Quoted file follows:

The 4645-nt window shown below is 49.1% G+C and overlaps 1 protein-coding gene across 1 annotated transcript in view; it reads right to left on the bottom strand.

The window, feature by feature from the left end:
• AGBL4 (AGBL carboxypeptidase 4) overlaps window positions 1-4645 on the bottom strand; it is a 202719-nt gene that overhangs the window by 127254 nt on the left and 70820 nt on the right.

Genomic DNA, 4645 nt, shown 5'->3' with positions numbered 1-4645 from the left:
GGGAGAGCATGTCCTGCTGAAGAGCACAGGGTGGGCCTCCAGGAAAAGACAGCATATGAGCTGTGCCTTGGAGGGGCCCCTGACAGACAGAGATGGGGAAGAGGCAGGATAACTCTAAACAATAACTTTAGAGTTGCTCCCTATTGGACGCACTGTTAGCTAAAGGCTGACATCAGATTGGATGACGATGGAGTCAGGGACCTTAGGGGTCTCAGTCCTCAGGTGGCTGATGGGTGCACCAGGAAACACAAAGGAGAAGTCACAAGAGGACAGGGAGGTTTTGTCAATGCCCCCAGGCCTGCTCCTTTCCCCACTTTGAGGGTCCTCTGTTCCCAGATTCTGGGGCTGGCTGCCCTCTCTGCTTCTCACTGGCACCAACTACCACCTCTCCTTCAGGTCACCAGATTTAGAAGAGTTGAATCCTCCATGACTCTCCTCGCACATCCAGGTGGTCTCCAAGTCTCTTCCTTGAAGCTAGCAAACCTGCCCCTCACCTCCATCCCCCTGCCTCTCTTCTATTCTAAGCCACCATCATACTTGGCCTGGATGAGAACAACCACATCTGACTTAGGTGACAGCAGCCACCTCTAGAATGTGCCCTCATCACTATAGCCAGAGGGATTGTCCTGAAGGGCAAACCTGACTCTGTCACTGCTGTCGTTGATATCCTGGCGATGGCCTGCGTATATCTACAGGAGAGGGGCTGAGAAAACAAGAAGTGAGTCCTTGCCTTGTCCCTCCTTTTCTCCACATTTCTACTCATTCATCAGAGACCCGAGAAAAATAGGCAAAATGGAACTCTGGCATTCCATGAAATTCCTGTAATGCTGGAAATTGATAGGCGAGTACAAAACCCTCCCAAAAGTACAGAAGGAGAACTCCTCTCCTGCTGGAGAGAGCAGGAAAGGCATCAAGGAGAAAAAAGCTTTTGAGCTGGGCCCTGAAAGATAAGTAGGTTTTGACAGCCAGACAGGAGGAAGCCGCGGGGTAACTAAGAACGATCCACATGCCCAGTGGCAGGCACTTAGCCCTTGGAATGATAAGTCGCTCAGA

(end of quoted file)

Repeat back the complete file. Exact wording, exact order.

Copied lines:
The 4645-nt window shown below is 49.1% G+C and overlaps 1 protein-coding gene across 1 annotated transcript in view; it reads right to left on the bottom strand.

The window, feature by feature from the left end:
• AGBL4 (AGBL carboxypeptidase 4) overlaps window positions 1-4645 on the bottom strand; it is a 202719-nt gene that overhangs the window by 127254 nt on the left and 70820 nt on the right.

Genomic DNA, 4645 nt, shown 5'->3' with positions numbered 1-4645 from the left:
GGGAGAGCATGTCCTGCTGAAGAGCACAGGGTGGGCCTCCAGGAAAAGACAGCATATGAGCTGTGCCTTGGAGGGGCCCCTGACAGACAGAGATGGGGAAGAGGCAGGATAACTCTAAACAATAACTTTAGAGTTGCTCCCTATTGGACGCACTGTTAGCTAAAGGCTGACATCAGATTGGATGACGATGGAGTCAGGGACCTTAGGGGTCTCAGTCCTCAGGTGGCTGATGGGTGCACCAGGAAACACAAAGGAGAAGTCACAAGAGGACAGGGAGGTTTTGTCAATGCCCCCAGGCCTGCTCCTTTCCCCACTTTGAGGGTCCTCTGTTCCCAGATTCTGGGGCTGGCTGCCCTCTCTGCTTCTCACTGGCACCAACTACCACCTCTCCTTCAGGTCACCAGATTTAGAAGAGTTGAATCCTCCATGACTCTCCTCGCACATCCAGGTGGTCTCCAAGTCTCTTCCTTGAAGCTAGCAAACCTGCCCCTCACCTCCATCCCCCTGCCTCTCTTCTATTCTAAGCCACCATCATACTTGGCCTGGATGAGAACAACCACATCTGACTTAGGTGACAGCAGCCACCTCTAGAATGTGCCCTCATCACTATAGCCAGAGGGATTGTCCTGAAGGGCAAACCTGACTCTGTCACTGCTGTCGTTGATATCCTGGCGATGGCCTGCGTATATCTACAGGAGAGGGGCTGAGAAAACAAGAAGTGAGTCCTTGCCTTGTCCCTCCTTTTCTCCACATTTCTACTCATTCATCAGAGACCCGAGAAAAATAGGCAAAATGGAACTCTGGCATTCCATGAAATTCCTGTAATGCTGGAAATTGATAGGCGAGTACAAAACCCTCCCAAAAGTACAGAAGGAGAACTCCTCTCCTGCTGGAGAGAGCAGGAAAGGCATCAAGGAGAAAAAAGCTTTTGAGCTGGGCCCTGAAAGATAAGTAGGTTTTGACAGCCAGACAGGAGGAAGCCGCGGGGTAACTAAGAACGATCCACATGCCCAGTGGCAGGCACTTAGCCCTTGGAATGATAAGTCGCTCAGA